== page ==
"After the movie was released in 1984, The National Coalition on Television Violence deemed Red Dawn 'the most violent movie ever made.'" The NCTV obviously never met a real wolverine.

February 15, 2024

Pygmy Owl, Long-Distance Lizard

Pygmy Owl, abducted by aliens and examined.
A game warden called from up in the county seat. Someone had brought him a Northern Pygmy-Owl (correct ID on his part) that was "in danger" on a highway. 

We met on a side street, and he transferred the owl to my carrier. And there was a second passenger, a small lizard. Apparently the owl was about to eat dinner when the well-meaning two-legged came long. 

It was kind of astonishing that a lizard would be out and about. The sun was shining, but air temps were only in the mid-40s F at best. (Did the owl find it on warm asphalt?) The reptile seemed moribund, but then the light was fading at 7800 feet, and the air was cooling fast.

The Raptor Center in Pueblo was closed, of course. I called the director's cell phone. She said to keep the bird over night, give it a shallow dish of water, bring it down in the morning.

This morning I checked on the owl, which seemed alert and on its feet, poured a cup of coffee, and hit the road. 

On arrival, the owl checked out as healthy and unharmed.  "Take him home," the director said. I decided to take her literally.

But the lizard lived! I had not seen the lizard this morning and assumed that the owl had eaten it. But when I straightened out the towels in the carrier, there it was, barely moving one leg. Too cold, I am sure. A volunteer lifted it into a small box and went to place it somewhere warm.

After putting 116 miles on the Jeep, I had these results.

1. One [sagebrush?] lizard was relocated to the outskirts of Pueblo, into what should be a compatible habitat. Reptile brain says, "Umm warm." Missing tail tip probably not noticed.

2.  One Pygmy-Owl had a missing time/abduction experience but ended up about two miles away from where it had been. Its new location, however, features four birdfeeders, consequently, a prey-rich environment. Maybe we'll see it again.

What sets Pygmy Owls apart is that they are daytime hunters. Kind of like sharp-shinned hawks, they have short wings, long tails, and will try to snatch passerine birds off the feeder tray.  

Most owls have asymmetrically placed ears as well as flattened facial discs around the eyes. Both of these features are adaptations that give them better hearing. Interestingly, Northern Pygmy-Owls lack these features, and this may be an outcome of their diurnal habits and greater reliance on vision. All About Birds.
So releasing it in the day time was easy to do. Once it saw blue, it flew.

February 05, 2024

So Who Will Hack the Wolf GPS Data?

Colorado Parks and Wildlife has now published a GPS map for Colorado wolves.

Understand that while every wolf wears a GPS collar, including the ones that wandered in to North Park and were darted, collared, and released -- and including the 15 new ones coming in -- the magic map does now show where they are right now.

It shows what drainage they have been in lately. The website says,

  • Currently, the collars are programmed to record a position every four hours. 

  • Once four locations have been recorded, the packet of four locations is then transmitted via satellite to CPW biologists.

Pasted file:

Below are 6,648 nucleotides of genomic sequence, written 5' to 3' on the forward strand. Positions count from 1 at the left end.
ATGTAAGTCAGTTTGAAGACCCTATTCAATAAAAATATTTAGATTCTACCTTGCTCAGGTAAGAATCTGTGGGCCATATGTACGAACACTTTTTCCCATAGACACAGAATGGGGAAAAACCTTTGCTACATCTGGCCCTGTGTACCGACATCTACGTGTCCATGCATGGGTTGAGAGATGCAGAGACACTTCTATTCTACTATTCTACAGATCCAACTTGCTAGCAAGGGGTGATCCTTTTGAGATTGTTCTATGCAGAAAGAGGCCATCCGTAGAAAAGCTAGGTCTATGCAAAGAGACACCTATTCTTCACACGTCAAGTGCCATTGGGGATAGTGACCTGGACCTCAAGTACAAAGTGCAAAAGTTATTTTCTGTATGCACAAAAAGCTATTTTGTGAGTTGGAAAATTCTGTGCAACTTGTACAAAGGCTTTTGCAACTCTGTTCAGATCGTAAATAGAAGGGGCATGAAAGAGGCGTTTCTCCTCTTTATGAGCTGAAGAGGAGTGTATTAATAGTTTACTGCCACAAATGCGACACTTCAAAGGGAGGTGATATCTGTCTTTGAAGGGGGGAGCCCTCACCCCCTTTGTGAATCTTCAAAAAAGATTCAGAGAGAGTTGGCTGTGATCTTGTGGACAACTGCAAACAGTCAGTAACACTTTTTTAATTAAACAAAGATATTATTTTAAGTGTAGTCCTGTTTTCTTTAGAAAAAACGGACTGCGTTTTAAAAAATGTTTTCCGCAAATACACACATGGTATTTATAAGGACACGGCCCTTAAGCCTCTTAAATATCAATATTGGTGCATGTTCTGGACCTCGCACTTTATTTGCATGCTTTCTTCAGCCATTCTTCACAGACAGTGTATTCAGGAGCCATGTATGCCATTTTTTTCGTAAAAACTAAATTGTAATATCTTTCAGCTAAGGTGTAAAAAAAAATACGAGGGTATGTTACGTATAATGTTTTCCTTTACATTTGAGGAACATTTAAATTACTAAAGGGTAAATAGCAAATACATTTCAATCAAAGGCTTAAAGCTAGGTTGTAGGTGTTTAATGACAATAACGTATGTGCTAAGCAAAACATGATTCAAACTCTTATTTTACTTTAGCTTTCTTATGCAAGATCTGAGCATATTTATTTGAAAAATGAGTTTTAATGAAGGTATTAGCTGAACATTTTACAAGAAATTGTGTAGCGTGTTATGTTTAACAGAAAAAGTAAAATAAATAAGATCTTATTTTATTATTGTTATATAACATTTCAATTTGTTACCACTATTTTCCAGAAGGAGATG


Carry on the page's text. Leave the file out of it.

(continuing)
• The frequency of both position recording and transmission of the data can be delayed by a number of factors such as dense cloud cover, closed terrain, etc. 

  • By looking at the data, CPW staff can learn where wolves have been, but they cannot tell where wolves are at a current point in time, nor can they predict where the wolves will go. 

  • To protect the wolves, specific GPS data will not be shared.

"Specific GPS data will not be shared. "

Um, yeah.  Governments are so good at keeping data secure. Now who would want up-to-the-minute data? 

Most people's thoughts will probably go straight to some clandestine wolf-killer, some figure straight out of a Charlie Box wilderness-thriller novel.  

But follow the money. I remember how in the 1980s, as commercial rafting developed on the Arkansas River and the state took over recreational management, there were all these contentious meetings over regulation, which boiled down to

    a) Early arrivals in commercial rafting wanted to keep out the competition.

    b) Private rafters and kayakers did not want to be forced into the eddies by the commercial outfits.

    c) Anglers wanted to be left alone at dawn and dusk, at the very least.

You will make money if you
know where I am (CPW photo).
In 1989, the year after the big fires, M. and I passed through Yellowstone NP. We casually parked our van at the Slough Creek Campground. I fished a bit in Slough Creek (saw an otter!) and the Lamar River, where I could step from elk skeleton to elk skelton, after the big die-off in the 1988–89 winter.

We came back in the 2000s after wolf reintroduction. Slough Creek campsites had to be reserved months in advance. Every highway pull-out in the Lamar Valley was full of surly shoulder-to-shoulder observers with expensive optics: spotting scopes and telephone lenses. Tour busses with wolves painted on them lumbered up and down the road — like this one.

If the wolves reproduce — and if they move east into Rocky Mountain National Park — that will be Colorado's future too. Wolves as spectacle. 

As with rafting on the Arkansas, there will be a struggle for regulations that give some operators an advantage over their competitors.

And speaking of "advantage," if you were a "wolf-tour guide," what could you do with GPS coordinates as to just where the wolves were that day?